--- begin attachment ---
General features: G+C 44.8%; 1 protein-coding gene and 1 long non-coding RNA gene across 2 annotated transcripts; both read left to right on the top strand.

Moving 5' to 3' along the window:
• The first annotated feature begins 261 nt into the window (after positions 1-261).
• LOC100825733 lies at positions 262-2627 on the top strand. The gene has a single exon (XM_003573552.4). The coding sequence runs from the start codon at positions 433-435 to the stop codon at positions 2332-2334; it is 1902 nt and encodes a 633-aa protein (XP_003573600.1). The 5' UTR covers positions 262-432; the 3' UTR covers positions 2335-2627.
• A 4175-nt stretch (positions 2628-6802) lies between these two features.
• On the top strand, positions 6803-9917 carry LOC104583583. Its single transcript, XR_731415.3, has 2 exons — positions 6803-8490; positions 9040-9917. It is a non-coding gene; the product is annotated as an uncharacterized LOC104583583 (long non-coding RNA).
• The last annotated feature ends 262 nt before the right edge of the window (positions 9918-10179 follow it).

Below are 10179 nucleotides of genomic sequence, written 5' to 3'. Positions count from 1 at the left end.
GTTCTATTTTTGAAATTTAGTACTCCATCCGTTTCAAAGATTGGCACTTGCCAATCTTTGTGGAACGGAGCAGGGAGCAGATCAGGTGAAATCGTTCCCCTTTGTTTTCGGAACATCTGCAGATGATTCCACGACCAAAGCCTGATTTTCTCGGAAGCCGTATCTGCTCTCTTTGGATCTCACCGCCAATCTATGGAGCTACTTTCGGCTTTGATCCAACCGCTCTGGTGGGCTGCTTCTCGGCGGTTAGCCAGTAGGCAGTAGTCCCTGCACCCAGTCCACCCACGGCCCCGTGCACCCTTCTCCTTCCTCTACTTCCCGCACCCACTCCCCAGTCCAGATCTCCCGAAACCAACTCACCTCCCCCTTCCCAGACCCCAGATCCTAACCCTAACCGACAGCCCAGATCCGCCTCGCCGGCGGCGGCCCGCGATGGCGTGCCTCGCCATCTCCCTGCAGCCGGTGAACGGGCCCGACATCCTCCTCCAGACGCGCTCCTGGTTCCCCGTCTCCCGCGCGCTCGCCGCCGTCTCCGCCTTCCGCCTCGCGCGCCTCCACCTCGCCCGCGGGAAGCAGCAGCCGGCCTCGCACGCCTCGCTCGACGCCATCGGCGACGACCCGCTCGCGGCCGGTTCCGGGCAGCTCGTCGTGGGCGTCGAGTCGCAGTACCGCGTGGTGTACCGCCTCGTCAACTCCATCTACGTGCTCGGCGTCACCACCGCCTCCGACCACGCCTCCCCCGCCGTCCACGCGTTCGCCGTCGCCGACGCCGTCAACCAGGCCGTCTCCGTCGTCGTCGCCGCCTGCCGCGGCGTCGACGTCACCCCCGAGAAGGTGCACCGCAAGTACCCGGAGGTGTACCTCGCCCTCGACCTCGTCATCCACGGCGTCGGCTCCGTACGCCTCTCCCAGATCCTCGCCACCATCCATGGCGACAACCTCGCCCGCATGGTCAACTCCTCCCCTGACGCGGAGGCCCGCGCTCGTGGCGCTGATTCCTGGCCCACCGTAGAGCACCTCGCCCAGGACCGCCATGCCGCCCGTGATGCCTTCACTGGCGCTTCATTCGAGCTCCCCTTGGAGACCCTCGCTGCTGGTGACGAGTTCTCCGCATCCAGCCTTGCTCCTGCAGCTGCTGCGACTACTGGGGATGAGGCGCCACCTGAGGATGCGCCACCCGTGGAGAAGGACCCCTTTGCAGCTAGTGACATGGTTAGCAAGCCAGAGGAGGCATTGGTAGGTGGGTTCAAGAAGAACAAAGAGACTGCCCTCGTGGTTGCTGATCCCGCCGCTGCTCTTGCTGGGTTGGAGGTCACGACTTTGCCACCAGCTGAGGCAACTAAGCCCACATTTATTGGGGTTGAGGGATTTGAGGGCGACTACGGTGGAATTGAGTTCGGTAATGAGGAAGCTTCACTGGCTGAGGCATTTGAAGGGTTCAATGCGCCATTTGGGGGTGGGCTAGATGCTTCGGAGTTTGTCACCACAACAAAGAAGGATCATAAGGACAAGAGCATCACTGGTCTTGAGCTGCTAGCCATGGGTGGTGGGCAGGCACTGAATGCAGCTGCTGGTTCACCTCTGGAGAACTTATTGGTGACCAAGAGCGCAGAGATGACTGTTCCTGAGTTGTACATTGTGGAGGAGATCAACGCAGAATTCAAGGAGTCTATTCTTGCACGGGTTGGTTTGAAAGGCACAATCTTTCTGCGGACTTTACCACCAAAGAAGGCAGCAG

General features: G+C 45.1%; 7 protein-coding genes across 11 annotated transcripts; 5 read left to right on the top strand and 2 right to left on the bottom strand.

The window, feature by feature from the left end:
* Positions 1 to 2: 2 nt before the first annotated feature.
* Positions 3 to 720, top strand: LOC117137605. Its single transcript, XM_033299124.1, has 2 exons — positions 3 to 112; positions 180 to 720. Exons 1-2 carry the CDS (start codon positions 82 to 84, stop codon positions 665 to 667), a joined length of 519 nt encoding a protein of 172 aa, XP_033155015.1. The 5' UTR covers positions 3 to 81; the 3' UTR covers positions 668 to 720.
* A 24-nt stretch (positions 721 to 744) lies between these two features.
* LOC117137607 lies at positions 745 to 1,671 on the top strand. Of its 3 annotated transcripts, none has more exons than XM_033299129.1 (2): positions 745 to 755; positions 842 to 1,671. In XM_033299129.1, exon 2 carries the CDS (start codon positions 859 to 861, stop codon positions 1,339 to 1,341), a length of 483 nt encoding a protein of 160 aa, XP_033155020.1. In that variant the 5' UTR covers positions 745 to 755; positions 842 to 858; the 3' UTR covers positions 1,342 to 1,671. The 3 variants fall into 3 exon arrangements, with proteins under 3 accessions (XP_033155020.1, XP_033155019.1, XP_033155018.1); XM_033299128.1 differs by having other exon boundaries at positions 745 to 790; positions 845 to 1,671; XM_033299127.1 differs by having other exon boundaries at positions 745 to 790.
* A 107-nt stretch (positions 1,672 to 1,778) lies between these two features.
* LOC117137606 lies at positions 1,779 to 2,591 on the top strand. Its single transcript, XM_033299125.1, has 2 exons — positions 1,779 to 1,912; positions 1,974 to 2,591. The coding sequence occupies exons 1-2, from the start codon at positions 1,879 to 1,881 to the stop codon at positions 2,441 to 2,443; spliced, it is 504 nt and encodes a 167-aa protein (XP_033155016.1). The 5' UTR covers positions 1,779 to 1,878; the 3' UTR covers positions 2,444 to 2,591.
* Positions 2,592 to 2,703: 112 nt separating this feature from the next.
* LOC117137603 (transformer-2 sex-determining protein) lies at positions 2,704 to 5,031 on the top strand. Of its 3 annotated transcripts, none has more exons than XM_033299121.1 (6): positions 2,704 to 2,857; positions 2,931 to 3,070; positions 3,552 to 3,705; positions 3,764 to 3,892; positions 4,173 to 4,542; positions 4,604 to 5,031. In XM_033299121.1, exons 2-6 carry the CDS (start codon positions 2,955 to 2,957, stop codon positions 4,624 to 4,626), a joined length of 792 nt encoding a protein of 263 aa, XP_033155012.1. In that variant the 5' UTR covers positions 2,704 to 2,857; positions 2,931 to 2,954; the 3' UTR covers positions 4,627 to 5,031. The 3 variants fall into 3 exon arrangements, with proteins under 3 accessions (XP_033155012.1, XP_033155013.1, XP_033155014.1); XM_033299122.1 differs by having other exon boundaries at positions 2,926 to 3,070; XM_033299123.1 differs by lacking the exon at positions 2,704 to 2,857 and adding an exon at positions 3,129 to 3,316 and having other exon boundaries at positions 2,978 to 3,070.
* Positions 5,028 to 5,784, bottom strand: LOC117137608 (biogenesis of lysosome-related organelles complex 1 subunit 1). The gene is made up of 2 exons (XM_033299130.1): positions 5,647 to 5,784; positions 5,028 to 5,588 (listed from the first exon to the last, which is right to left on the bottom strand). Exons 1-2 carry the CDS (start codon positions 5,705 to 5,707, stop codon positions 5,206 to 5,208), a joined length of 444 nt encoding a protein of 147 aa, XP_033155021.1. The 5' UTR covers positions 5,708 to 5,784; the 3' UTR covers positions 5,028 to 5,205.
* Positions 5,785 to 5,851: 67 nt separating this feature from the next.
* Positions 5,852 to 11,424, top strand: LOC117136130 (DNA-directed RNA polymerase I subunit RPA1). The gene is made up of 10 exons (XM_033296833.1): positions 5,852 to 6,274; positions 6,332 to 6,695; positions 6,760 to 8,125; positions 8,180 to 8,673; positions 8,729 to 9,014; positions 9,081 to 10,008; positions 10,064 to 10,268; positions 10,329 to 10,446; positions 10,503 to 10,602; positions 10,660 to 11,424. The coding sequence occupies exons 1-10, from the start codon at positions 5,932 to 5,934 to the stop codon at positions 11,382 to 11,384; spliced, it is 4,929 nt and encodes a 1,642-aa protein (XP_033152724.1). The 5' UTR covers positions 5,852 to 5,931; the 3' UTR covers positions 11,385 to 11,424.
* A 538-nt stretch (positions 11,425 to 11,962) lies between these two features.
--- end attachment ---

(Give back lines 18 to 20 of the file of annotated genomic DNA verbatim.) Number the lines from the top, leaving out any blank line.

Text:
* Positions 2,592 to 2,703: 112 nt separating this feature from the next.
* LOC117137603 (transformer-2 sex-determining protein) lies at positions 2,704 to 5,031 on the top strand. Of its 3 annotated transcripts, none has more exons than XM_033299121.1 (6): positions 2,704 to 2,857; positions 2,931 to 3,070; positions 3,552 to 3,705; positions 3,764 to 3,892; positions 4,173 to 4,542; positions 4,604 to 5,031. In XM_033299121.1, exons 2-6 carry the CDS (start codon positions 2,955 to 2,957, stop codon positions 4,624 to 4,626), a joined length of 792 nt encoding a protein of 263 aa, XP_033155012.1. In that variant the 5' UTR covers positions 2,704 to 2,857; positions 2,931 to 2,954; the 3' UTR covers positions 4,627 to 5,031. The 3 variants fall into 3 exon arrangements, with proteins under 3 accessions (XP_033155012.1, XP_033155013.1, XP_033155014.1); XM_033299122.1 differs by having other exon boundaries at positions 2,926 to 3,070; XM_033299123.1 differs by lacking the exon at positions 2,704 to 2,857 and adding an exon at positions 3,129 to 3,316 and having other exon boundaries at positions 2,978 to 3,070.
* Positions 5,028 to 5,784, bottom strand: LOC117137608 (biogenesis of lysosome-related organelles complex 1 subunit 1). The gene is made up of 2 exons (XM_033299130.1): positions 5,647 to 5,784; positions 5,028 to 5,588 (listed from the first exon to the last, which is right to left on the bottom strand). Exons 1-2 carry the CDS (start codon positions 5,705 to 5,707, stop codon positions 5,206 to 5,208), a joined length of 444 nt encoding a protein of 147 aa, XP_033155021.1. The 5' UTR covers positions 5,708 to 5,784; the 3' UTR covers positions 5,028 to 5,205.